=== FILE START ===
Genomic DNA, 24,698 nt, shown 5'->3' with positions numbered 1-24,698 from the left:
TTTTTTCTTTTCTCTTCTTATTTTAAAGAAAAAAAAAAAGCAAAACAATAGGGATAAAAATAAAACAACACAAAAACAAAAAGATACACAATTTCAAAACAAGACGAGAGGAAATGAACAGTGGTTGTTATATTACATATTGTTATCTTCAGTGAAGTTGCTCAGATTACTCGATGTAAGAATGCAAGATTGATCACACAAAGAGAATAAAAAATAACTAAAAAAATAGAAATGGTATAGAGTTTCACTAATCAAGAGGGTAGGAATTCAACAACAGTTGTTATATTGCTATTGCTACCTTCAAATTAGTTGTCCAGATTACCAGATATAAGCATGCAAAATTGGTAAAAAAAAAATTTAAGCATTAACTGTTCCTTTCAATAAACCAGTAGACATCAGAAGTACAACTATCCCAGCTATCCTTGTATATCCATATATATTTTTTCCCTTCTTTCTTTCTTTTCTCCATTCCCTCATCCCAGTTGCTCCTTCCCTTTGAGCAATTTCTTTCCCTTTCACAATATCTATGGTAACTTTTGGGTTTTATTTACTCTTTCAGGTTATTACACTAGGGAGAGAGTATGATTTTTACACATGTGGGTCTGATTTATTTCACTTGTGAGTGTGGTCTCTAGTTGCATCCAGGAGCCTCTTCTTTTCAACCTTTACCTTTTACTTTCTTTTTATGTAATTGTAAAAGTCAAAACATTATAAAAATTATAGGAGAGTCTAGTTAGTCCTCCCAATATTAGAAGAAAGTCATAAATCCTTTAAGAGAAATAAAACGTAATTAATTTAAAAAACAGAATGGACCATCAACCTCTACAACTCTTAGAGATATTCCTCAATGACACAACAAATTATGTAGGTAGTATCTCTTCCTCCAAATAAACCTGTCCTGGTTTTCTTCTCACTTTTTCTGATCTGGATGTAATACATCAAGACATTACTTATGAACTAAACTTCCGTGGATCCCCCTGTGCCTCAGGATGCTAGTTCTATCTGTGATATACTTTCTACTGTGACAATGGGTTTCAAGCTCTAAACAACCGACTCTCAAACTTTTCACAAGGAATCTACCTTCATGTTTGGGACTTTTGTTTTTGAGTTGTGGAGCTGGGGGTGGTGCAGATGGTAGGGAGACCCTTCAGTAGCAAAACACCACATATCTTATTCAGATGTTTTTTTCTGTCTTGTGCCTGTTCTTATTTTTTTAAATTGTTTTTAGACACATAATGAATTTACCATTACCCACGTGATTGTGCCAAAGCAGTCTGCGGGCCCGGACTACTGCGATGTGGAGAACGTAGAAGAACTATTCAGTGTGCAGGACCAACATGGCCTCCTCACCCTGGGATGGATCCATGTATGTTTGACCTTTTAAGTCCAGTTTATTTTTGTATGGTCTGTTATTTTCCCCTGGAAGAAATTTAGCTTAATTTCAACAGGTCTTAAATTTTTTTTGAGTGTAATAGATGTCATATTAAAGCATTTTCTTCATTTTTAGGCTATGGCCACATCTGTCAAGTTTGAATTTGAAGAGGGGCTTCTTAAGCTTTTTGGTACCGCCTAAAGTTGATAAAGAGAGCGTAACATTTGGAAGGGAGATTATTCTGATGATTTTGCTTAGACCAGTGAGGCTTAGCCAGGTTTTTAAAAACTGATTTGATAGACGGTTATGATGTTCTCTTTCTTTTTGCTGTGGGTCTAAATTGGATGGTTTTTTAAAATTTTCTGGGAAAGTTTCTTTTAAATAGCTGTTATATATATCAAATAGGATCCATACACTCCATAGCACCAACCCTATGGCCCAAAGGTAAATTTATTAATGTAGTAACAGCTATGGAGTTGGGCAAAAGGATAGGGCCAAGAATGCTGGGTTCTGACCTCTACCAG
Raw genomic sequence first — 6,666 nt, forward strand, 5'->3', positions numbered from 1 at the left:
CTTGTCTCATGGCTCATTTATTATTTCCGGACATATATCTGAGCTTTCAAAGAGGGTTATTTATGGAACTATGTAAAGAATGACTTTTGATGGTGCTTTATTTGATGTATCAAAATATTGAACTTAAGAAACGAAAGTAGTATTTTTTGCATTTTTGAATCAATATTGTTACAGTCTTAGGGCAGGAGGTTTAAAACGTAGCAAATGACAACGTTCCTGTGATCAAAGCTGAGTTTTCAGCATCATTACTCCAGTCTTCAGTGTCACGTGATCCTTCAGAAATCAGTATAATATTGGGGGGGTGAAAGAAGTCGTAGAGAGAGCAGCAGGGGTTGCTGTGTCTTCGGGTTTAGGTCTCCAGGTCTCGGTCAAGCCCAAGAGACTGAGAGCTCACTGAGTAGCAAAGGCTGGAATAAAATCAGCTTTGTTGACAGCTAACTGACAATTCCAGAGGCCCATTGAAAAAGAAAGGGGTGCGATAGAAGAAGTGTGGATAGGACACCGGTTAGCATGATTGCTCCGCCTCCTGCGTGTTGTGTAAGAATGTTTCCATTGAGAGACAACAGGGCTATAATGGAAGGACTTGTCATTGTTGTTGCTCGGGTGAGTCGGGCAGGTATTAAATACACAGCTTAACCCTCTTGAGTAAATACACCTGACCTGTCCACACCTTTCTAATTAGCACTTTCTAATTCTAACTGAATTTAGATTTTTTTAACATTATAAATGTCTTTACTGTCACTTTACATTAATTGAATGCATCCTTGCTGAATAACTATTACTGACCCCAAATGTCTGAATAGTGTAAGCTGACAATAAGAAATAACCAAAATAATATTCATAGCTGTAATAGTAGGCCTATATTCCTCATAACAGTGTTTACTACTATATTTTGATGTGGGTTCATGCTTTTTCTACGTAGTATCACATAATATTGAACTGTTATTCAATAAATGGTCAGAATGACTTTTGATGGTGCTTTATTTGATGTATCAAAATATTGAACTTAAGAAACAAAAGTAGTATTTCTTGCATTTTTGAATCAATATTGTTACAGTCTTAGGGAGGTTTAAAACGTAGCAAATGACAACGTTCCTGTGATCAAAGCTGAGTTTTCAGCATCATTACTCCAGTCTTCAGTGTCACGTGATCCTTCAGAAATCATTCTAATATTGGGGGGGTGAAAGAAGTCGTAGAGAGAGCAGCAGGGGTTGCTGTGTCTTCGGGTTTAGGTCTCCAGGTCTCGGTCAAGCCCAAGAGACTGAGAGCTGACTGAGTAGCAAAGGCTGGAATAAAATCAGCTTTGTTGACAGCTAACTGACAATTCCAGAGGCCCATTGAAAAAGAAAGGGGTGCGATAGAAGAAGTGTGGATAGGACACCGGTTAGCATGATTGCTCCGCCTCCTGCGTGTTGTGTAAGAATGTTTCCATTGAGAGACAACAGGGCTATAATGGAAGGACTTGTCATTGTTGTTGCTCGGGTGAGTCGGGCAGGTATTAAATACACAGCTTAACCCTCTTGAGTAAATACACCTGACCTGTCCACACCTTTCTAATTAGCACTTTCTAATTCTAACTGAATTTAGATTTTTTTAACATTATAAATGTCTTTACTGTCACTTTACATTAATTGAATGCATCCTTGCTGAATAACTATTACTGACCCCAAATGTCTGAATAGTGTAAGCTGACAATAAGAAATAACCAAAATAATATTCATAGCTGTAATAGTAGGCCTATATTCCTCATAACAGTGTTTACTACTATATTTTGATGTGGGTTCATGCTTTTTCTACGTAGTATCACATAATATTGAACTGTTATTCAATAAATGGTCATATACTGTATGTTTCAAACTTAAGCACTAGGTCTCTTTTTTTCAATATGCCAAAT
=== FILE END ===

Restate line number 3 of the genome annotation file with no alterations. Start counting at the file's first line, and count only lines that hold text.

Raw genomic sequence first — 6,666 nt, forward strand, 5'->3', positions numbered from 1 at the left: